Apple may be preparing to update the 13-inch and 16-inch MacBook Pro machines to Intel’s tenth-generation processors, but its longstanding project to bring ARM power to its MacOS platform gathers pace, with reports today that a release in 2021 is on the cards.
A number of chips are under development. The first is based on the A14 system on chip that will be fitted to the iPhone 12 smartphone family and is expected to be the first to be launched. A second-generation chip, potentially with extra commuting power for more demanding applications, is also under way.
The reporting comes from Mark Gurman, Debby Wu, and Ian King at Bloomberg:
Apple is preparing to release at least one Mac with its own chip next year, according to the people. But the initiative to develop multiple chips, codenamed Kalamata, suggests the company will transition more of its Mac lineup away from current supplier Intel Corp.
Taiwan Semiconductor Manufacturing Co., Apple’s partner for iPhone and iPad processors, will build the new Mac chips, said the people, who asked not to be identified discussing private product plans. The components will be based on a 5-nanometer production technique, the same size Apple will use in the next iPhones and iPad Pros, one of the people said. An Apple spokesman declined to comment, as did Intel and TSMC.
This is not a quick or easy project, but there are some advantages if the move is successful.
Probably the biggest one will be reducing Intel’s influence on Apple’s product line. The pace of Intel’s updates is not on an annual schedule, which leaves the Mac family of laptops and desktops waiting on the new chips from Intel, rather than fitting into Apple’s regimented yearly cycle seen in the iPhone and iPad platforms.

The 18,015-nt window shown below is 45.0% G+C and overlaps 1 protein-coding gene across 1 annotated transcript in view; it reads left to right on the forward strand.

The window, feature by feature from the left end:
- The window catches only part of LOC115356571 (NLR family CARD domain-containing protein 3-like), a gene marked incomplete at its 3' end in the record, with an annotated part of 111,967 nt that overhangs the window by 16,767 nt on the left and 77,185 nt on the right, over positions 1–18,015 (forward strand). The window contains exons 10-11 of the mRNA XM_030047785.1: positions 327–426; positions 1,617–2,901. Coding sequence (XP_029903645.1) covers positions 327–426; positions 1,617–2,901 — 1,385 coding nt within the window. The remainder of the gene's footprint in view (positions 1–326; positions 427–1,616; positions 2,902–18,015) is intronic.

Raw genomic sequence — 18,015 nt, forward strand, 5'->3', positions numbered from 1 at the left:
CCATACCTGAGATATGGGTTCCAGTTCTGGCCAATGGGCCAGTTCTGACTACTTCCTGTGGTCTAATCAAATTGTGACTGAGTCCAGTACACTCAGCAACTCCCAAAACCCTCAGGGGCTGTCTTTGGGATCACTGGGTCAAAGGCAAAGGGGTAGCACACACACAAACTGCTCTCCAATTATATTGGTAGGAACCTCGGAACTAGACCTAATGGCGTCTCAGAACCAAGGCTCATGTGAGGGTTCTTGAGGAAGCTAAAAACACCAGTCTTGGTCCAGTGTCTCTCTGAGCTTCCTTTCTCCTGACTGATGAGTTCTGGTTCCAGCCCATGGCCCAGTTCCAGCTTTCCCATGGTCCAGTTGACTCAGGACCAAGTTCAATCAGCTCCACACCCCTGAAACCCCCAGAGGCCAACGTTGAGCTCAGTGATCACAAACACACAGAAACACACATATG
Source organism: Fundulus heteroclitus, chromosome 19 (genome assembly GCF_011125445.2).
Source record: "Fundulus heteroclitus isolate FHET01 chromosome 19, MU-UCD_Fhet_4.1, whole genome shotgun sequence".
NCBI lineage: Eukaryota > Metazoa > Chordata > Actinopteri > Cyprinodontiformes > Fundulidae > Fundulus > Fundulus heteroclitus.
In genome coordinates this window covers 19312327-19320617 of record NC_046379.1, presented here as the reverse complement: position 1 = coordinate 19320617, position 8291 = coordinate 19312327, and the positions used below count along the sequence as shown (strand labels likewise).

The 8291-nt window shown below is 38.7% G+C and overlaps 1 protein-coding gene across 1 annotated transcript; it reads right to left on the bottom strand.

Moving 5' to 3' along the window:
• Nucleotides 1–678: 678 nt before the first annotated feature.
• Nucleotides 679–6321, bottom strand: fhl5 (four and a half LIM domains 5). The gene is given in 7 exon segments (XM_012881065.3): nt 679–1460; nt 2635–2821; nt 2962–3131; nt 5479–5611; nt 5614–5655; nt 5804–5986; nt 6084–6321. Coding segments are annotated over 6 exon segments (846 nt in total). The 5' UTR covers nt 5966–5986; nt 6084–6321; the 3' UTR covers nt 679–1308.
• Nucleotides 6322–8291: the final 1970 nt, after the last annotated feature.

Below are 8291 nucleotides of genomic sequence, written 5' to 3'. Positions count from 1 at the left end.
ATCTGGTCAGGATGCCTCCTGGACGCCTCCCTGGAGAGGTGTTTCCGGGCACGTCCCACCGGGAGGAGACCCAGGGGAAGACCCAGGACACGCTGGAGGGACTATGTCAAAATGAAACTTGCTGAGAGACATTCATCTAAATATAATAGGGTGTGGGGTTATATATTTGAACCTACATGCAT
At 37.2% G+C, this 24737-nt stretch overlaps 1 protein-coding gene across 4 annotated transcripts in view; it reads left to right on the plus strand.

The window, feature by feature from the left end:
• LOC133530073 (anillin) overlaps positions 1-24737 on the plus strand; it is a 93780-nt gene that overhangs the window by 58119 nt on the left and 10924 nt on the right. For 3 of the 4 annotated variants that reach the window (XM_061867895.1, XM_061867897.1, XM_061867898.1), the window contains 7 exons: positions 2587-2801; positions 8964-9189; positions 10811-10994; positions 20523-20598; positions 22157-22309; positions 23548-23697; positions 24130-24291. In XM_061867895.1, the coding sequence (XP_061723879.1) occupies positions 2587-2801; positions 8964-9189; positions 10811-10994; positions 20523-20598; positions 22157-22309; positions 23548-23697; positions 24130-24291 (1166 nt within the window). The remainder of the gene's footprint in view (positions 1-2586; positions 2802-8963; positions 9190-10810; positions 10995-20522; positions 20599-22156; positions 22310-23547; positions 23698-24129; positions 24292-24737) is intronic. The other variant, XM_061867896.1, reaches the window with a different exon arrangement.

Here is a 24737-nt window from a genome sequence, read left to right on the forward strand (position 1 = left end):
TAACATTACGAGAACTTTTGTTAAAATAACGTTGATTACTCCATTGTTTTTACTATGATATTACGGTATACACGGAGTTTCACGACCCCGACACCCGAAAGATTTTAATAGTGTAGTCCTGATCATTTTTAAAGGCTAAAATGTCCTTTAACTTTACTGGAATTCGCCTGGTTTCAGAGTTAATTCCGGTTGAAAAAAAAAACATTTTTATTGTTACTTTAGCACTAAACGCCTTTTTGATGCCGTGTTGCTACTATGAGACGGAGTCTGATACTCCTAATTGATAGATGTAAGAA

That sits on top of having Intel as an external point of failure. Apple has no issue with iPhone processors, as witnessed by the regular annual updates to the Axx silicon. But there have been multiple issues with sourcing 5G modems from external suppliers. When Intel stopped its 5G efforts, that left Apple beholden to Qualcomm for the next few years.
(In the meantime, Apple bought Intel’s 5G modem division to bring it in-house, with the view to using Qualcomm as a stop-gap).
A unified approach around the Axx architecture for iOS, iPadOS, and MacOS offers a number of benefits of scale. Resources can be focused and better managed, Apple can choose its own path and try to shape the market to its own desire, and MacOS machines could switch to a regular update cycle, potentially annually for the lower end laptops, bi-annually for the Pro laptops, and every three years for the desktop power-houses.
It’s possible to argue that Apple already has an ARM-based laptop. Okay the screen and the keyboard detach from each other, but the iPad Pro and Magic keyboard combination is being heavily pushed by Apple into the ‘your next computer’ space.
The key difference with an ‘iPadOS laptop’ and MacOS machine is that Apple has far more control over the iPadOS platform, what applications can run on it, and can take a rake over any and all payments through the platform as it sees fit.
The move to ARM will bring with it the same headaches faced by any manufacturer changing architecture; developers will be dealing with a new environment, and applications will need recompiled or recoded for the new chips.
New app development will be in a better situation with Apple. There is already a wealth of experience in the ecosystem thanks to the use of ARM on the iPhone and iPad. That will make a transition from Intel to ARM smoother. There is an additional benefit that coders who have stayed with iOS and not made the jump to MacOS may now be tempted over.